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At Steady Health, we respond to serious questions with serious answers. Here are 10 things our readers want to know about the health hazards, or lack of them, from swallowing semen. For our readers who aren't quite sure, "fellatio" refers to the act of oral sex on a man by either a male or female partner.
1. Oral sex is a lower-risk sexual activity, but it is not a risk-free sexual activity.
Oral sex can transmit certain kinds of sexually transmitted diseases, but it can also transmit colds and flu viruses and the germs that cause soft tissue infections. Cuts and sores in the mouth of the partner performing oral sex and on the penis of the partner receiving oral sex offer easy entry to infectious microorganisms into bloodstream, even if they aren't visible to the naked eye. Chapped lips and sores on the lips also receive and transmit infection, as can gums damaged by gingivitis.
2. A male receiving fellatio can receive infections from his partner performing oral sex.
Certain kinds of infections can be passed from the mouth of the partner performing fellatio to the man receiving it. This is particularly true of gonorrhea and chlamydia. In a study of men who have sex with men in San Francisco which focused on men who only receive oral sex, never giving it, about 4.1% were found to have become infected with chlamydia and about 4.8% were found to have become infected with gonorrhea, without having performed oral sex on another man. There were similar rates of these infections in men who reported only have active anal sex with other men.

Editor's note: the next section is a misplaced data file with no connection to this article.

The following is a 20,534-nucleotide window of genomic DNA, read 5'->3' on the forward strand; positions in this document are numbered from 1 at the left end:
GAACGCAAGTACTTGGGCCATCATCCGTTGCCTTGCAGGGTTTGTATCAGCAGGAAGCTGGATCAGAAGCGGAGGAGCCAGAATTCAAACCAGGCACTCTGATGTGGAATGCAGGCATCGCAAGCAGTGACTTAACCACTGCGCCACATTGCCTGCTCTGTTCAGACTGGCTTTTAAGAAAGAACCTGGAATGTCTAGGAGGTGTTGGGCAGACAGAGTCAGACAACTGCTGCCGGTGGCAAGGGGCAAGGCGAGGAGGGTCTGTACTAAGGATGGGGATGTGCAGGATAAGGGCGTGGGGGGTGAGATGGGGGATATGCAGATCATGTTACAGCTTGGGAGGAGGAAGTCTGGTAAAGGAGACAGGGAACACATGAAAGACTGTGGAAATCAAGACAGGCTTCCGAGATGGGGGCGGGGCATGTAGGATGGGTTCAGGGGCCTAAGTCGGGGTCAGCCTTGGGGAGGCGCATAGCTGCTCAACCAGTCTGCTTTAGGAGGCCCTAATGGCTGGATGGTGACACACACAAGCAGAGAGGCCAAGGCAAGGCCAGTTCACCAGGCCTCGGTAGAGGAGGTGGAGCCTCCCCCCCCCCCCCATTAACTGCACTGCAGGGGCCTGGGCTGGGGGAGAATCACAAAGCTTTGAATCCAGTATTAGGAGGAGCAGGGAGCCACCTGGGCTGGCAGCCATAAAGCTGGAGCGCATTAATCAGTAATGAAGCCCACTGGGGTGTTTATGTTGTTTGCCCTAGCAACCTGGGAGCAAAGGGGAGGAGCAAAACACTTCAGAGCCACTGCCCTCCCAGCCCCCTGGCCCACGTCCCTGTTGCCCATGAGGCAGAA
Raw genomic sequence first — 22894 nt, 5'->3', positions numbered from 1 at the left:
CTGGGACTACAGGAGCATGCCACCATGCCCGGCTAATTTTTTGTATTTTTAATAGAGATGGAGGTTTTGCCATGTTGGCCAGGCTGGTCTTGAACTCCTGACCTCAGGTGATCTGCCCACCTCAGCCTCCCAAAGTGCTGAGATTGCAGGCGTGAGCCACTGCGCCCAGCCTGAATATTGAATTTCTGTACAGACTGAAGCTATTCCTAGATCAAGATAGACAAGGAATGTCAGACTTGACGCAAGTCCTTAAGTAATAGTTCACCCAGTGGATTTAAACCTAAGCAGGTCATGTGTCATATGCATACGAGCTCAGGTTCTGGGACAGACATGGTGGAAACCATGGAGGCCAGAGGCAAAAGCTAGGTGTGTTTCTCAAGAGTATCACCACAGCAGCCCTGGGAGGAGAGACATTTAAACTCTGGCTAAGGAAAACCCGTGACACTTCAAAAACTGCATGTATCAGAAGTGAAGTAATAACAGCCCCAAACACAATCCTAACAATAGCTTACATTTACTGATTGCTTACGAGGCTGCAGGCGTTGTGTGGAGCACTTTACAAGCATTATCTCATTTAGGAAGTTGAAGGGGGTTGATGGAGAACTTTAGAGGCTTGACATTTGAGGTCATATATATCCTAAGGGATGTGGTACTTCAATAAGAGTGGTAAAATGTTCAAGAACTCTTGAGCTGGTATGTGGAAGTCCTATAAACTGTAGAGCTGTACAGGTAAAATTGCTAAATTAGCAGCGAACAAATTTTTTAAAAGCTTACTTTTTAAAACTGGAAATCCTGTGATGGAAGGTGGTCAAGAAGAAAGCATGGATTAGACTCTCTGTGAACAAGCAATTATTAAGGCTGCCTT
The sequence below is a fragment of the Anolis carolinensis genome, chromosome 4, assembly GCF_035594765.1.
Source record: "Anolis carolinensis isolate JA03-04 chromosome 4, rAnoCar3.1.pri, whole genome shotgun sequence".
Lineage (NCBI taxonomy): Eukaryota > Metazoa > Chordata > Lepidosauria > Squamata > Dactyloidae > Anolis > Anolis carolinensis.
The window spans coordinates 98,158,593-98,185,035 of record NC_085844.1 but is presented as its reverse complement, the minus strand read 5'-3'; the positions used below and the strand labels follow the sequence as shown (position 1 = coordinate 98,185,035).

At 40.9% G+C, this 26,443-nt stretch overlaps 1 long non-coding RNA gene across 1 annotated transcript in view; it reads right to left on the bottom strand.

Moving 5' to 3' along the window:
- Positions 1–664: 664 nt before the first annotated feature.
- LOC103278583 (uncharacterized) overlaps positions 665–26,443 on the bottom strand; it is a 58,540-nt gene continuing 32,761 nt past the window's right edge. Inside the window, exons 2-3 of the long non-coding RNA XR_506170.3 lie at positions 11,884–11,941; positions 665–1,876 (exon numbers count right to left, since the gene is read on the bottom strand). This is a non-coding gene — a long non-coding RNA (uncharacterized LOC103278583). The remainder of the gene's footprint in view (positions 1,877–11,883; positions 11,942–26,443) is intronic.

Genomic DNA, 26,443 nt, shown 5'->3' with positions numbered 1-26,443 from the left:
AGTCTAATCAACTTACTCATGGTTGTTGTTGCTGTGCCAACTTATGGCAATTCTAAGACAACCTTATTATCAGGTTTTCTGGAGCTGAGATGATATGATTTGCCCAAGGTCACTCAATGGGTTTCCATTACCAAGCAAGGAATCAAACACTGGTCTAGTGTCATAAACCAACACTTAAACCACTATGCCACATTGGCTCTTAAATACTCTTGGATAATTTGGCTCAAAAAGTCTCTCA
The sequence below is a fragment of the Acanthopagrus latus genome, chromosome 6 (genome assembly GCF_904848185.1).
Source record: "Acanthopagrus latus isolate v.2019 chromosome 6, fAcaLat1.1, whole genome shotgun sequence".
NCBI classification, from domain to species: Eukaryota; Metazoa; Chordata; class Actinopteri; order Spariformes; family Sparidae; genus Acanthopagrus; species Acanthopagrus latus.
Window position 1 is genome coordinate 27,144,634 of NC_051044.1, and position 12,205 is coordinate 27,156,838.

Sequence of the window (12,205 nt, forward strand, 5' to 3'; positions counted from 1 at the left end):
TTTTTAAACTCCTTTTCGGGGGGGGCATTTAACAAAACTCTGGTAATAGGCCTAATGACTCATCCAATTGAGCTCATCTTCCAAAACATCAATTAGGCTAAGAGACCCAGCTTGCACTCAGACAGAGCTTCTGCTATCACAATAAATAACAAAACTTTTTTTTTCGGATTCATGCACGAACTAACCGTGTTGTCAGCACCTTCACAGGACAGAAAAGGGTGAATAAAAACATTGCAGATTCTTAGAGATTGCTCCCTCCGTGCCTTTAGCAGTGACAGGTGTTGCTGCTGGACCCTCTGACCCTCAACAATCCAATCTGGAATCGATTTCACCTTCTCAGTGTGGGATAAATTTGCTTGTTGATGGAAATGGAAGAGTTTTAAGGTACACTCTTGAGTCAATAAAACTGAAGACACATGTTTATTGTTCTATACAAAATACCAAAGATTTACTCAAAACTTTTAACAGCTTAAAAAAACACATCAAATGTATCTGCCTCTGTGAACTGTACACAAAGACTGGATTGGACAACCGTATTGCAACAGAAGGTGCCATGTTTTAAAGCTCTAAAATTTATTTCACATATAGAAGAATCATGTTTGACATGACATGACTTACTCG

3. Transmission of HIV during unprotected oral sex is rare but not impossible.
The virus that causes AIDS is relatively seldom transmitted during oral sex. There are relatively few of the kind of white blood cell, the CD4+ cell, that HIV infects, in the gums and in the lining of the mouth. If the lining of the mouth and throat are intact, there is relatively little risk of the partner performing fellatio's catching the disease. There are only a few known cases of men getting infected with HIV while receiving a blow job without wearing a condom. However, the presence of cuts, scratches, sores, or abrasions, including abrasions from friction due to excessive sexual activity, can create tiny passageways for the virus. Cavities in the teeth can also become an entryway for the virus. There is much greater risk of exposure to the virus from semen than from saliva.
4. Transmission of herpes during unprotected oral sex is very possible, and not especially unusual.
When someone is infected with the herpesvirus, he or she remains capable of infecting others even when there aren't any active sores. Although there hasn't been a new survey since 1993, the last time a study of genital herpes was conducted in the USA, antibodies to the infection were found in 45% of African-Americans, 22% of Mexican-Americans, and 17% of white Americans. Nearly all Americans of any race have been exposed to the milder form of herpes that causes cold sores. It is possible to transmit a cold sore from the mouth to the penis, although this does not always happen after contact.